Two exercises (and a drink) to support your liver

Apr 20, 2023 | Blog, Featured, New, Recipes, Uncategorized | 2 comments

As May draws near, can you feel the energetic shift in the atmosphere? Those of us in the Northern hemisphere point our faces in the direction of the sun as we step outside. We pause. We smile as we feel warmth and light bathe our skin. As we unbutton our coats and quicken our steps, we feel hopeful.

Spring is here; we breathe a sigh of relief.

According to Five Element Theory, Wood is the element of spring. We have been nurturing and balancing our winter element of water over the past few months. Now we can give the wood just the right amount of water to begin growing slowly. As we water the wood, energy begins to shift from the kidneys to the liver.

This year, more than most, I have found this transition to spring challenging. For example, I am experiencing some sadness, frustration and experiencing some digestive issues. The other day I burst into tears for no reason! Did you know that feeling these things can be completely normal during this transition? These symptoms indicate my liver and lung systems could use some extra support to ease the transition.

We can support ourselves during this seasonal transition by drinking lots of water, sleeping well, eating healthy unprocessed and seasonal foods, exercising more (sweating is good), qigong, meditating and/or being in nature. We are part of the universe, so if spring is coming in like lion we will feel it internally and externally; by balancing our energy, we can help the land balance also. The symptoms we experience during seasonal transitions can also amplify areas that need our attention; meaning they were there all along but they suddenly become louder!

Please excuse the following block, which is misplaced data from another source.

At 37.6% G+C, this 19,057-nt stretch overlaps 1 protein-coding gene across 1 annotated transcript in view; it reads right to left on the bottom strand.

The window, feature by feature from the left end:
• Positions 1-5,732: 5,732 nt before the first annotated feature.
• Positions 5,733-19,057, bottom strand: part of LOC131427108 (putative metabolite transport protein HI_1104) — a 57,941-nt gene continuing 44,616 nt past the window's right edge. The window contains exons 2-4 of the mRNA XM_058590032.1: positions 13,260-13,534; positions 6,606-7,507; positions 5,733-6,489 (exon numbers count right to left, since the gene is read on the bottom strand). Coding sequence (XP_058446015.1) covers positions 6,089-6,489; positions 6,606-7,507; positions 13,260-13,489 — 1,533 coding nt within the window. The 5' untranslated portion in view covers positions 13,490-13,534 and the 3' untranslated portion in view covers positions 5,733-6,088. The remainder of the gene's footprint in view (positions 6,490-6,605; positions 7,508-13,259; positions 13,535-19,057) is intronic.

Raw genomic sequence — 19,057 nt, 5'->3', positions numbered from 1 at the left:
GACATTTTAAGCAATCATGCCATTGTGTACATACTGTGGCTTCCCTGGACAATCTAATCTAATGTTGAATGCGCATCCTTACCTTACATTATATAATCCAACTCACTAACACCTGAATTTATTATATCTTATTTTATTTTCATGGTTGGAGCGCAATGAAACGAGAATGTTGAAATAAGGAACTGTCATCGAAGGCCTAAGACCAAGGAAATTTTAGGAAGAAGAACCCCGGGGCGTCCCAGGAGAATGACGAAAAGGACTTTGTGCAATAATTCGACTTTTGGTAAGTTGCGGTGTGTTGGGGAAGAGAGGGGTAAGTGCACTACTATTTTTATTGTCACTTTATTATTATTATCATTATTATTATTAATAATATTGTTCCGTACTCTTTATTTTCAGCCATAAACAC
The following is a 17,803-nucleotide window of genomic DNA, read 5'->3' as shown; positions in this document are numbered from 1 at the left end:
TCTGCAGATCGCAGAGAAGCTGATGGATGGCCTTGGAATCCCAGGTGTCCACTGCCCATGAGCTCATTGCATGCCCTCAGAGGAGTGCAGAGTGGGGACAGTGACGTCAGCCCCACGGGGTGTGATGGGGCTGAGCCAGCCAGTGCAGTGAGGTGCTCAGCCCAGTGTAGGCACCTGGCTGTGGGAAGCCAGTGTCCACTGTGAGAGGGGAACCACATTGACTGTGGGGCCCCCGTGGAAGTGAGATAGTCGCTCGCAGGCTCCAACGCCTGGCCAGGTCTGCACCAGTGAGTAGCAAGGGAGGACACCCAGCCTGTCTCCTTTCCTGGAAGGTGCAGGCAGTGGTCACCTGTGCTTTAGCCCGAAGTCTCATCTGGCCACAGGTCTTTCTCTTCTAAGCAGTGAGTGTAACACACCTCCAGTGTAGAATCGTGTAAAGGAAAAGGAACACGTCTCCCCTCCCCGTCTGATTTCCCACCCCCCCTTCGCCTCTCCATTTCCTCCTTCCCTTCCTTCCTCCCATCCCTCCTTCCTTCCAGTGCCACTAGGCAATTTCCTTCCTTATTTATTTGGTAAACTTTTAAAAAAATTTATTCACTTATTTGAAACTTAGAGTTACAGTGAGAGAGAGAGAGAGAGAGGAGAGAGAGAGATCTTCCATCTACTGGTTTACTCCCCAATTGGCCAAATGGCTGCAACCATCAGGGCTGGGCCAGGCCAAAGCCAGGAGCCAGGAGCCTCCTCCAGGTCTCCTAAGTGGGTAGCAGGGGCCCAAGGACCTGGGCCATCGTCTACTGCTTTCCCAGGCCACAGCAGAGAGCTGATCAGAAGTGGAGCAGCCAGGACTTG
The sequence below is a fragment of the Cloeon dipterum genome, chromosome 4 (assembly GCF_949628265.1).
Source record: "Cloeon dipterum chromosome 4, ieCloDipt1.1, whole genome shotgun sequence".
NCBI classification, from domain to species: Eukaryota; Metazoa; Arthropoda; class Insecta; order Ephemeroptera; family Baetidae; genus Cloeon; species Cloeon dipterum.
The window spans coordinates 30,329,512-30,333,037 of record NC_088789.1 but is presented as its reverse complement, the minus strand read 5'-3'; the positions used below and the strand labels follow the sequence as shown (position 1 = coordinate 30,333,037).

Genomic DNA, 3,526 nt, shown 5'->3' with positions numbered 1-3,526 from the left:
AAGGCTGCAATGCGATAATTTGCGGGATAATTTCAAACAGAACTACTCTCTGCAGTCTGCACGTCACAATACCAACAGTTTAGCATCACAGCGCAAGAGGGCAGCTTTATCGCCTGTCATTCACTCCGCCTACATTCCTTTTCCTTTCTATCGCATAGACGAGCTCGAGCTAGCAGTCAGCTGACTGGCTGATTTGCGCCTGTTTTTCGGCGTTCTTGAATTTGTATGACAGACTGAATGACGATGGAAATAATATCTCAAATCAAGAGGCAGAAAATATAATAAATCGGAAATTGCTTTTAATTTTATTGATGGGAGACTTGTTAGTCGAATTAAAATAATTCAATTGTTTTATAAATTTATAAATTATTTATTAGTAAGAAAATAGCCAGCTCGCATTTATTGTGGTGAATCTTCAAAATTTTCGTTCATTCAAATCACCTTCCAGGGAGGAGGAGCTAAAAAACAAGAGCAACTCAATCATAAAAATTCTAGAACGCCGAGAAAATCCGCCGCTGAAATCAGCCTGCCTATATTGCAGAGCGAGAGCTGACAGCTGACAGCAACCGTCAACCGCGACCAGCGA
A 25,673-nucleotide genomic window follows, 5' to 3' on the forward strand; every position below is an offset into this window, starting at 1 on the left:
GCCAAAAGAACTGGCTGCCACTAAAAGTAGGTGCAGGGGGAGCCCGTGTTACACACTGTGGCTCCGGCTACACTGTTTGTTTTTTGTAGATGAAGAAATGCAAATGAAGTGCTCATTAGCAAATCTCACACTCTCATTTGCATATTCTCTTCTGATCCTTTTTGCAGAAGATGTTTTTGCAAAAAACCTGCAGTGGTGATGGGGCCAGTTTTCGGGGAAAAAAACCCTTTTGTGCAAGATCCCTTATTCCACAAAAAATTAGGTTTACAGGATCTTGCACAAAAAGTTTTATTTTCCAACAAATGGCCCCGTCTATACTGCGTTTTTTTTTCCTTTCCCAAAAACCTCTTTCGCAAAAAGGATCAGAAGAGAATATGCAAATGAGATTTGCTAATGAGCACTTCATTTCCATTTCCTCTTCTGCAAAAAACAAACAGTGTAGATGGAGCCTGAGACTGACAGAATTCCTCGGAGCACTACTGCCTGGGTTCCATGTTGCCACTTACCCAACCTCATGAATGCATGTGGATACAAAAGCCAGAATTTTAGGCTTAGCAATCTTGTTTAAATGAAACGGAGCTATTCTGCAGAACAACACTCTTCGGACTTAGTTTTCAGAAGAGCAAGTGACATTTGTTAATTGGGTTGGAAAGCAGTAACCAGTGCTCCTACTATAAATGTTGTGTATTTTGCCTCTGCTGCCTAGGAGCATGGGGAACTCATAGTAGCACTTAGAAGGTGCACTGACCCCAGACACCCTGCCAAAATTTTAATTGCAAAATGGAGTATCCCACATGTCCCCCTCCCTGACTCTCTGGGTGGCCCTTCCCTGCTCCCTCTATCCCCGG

The liver is like your tail-wagging dog: unconditionally loyal.

Among its many important functions, the liver works at filtering blood while metabolizing nutrients, detoxifying what doesn’t belong, and controlling digestion and metabolism. Without it, we would die.

Emotions related to the liver include anger, frustration, and happiness. If you find yourself getting angry or frustrated, and the source of the anger or frustration is beyond your control, see if you can focus on something happy that has happened to you recently. Maybe someone paid you a compliment or gave you a gift, and it made you feel good.

Take a moment to pause, put a smile on your face, slow down your breath, and breathe deeply.

Turn your awareness to your breath and this moment and focus on that feeling of happiness, see if you can even send it to your liver, and visualize the anger leaving your body as you spend a few minutes breathing deeply. This can quickly shift your emotions so the anger doesn’t settle in the liver causing a blockage. It’s okay to feel anger, but you don’t want it to linger. It can lead to a deeper emotion of hatred and this can damage the heart.

In addition to the above suggestions, here are a two simple exercises you can do to support the liver, balance your energy, relieve unsettled emotions, and support your digestion. These exercises are taken from the book Head-to-Toe Healing: your body’s repair manual by Master Chunyi Lin (founder and creator of Spring Forest Qigong and one of my teachers).

  1. Elbow cupping. This exercise helps with constipation, diarrhea, skin rashes, eye pain, thyroid conditions, liver problems (including anger and frustration), and stimulates the lymph system. Hold your left arm at a 90-degree angle with your forearm parallel to the floor and in front of your body. Hold your right hand in a cup-shape and cup the bent area. Do this for about two minutes on the left arm, then switch to the right arm and repeat. You can repeat this three times or as often as you wish throughout the day. This exercise is even more powerful if you do it between 5 and 7AM, but anytime is good!